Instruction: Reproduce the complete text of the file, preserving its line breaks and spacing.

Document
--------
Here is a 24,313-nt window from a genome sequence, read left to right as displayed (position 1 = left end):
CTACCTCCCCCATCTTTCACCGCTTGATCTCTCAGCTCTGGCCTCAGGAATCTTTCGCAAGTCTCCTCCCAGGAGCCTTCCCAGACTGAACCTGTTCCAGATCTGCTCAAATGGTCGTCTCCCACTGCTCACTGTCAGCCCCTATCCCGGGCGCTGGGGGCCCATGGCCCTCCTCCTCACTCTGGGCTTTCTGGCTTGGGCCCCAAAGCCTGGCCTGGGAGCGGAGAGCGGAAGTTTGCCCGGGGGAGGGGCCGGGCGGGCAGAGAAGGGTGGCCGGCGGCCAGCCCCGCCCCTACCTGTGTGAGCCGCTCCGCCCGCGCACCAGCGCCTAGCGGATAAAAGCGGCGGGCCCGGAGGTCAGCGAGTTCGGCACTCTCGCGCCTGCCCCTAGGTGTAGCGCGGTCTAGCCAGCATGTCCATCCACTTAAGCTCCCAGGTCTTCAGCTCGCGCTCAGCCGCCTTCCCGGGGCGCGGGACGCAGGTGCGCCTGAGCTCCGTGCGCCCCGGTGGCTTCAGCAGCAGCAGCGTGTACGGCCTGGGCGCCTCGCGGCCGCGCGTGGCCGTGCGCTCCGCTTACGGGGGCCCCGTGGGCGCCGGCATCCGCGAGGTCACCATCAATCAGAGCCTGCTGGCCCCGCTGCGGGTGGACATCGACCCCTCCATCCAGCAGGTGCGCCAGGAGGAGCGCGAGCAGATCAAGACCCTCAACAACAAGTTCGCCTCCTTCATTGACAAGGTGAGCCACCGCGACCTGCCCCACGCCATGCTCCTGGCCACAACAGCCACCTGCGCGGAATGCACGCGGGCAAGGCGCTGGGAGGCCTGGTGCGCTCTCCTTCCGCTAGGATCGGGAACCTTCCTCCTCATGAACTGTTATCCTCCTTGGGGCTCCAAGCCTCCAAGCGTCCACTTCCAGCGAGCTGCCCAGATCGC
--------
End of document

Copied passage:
Here is a 24,313-nt window from a genome sequence, read left to right as displayed (position 1 = left end):
CTACCTCCCCCATCTTTCACCGCTTGATCTCTCAGCTCTGGCCTCAGGAATCTTTCGCAAGTCTCCTCCCAGGAGCCTTCCCAGACTGAACCTGTTCCAGATCTGCTCAAATGGTCGTCTCCCACTGCTCACTGTCAGCCCCTATCCCGGGCGCTGGGGGCCCATGGCCCTCCTCCTCACTCTGGGCTTTCTGGCTTGGGCCCCAAAGCCTGGCCTGGGAGCGGAGAGCGGAAGTTTGCCCGGGGGAGGGGCCGGGCGGGCAGAGAAGGGTGGCCGGCGGCCAGCCCCGCCCCTACCTGTGTGAGCCGCTCCGCCCGCGCACCAGCGCCTAGCGGATAAAAGCGGCGGGCCCGGAGGTCAGCGAGTTCGGCACTCTCGCGCCTGCCCCTAGGTGTAGCGCGGTCTAGCCAGCATGTCCATCCACTTAAGCTCCCAGGTCTTCAGCTCGCGCTCAGCCGCCTTCCCGGGGCGCGGGACGCAGGTGCGCCTGAGCTCCGTGCGCCCCGGTGGCTTCAGCAGCAGCAGCGTGTACGGCCTGGGCGCCTCGCGGCCGCGCGTGGCCGTGCGCTCCGCTTACGGGGGCCCCGTGGGCGCCGGCATCCGCGAGGTCACCATCAATCAGAGCCTGCTGGCCCCGCTGCGGGTGGACATCGACCCCTCCATCCAGCAGGTGCGCCAGGAGGAGCGCGAGCAGATCAAGACCCTCAACAACAAGTTCGCCTCCTTCATTGACAAGGTGAGCCACCGCGACCTGCCCCACGCCATGCTCCTGGCCACAACAGCCACCTGCGCGGAATGCACGCGGGCAAGGCGCTGGGAGGCCTGGTGCGCTCTCCTTCCGCTAGGATCGGGAACCTTCCTCCTCATGAACTGTTATCCTCCTTGGGGCTCCAAGCCTCCAAGCGTCCACTTCCAGCGAGCTGCCCAGATCGC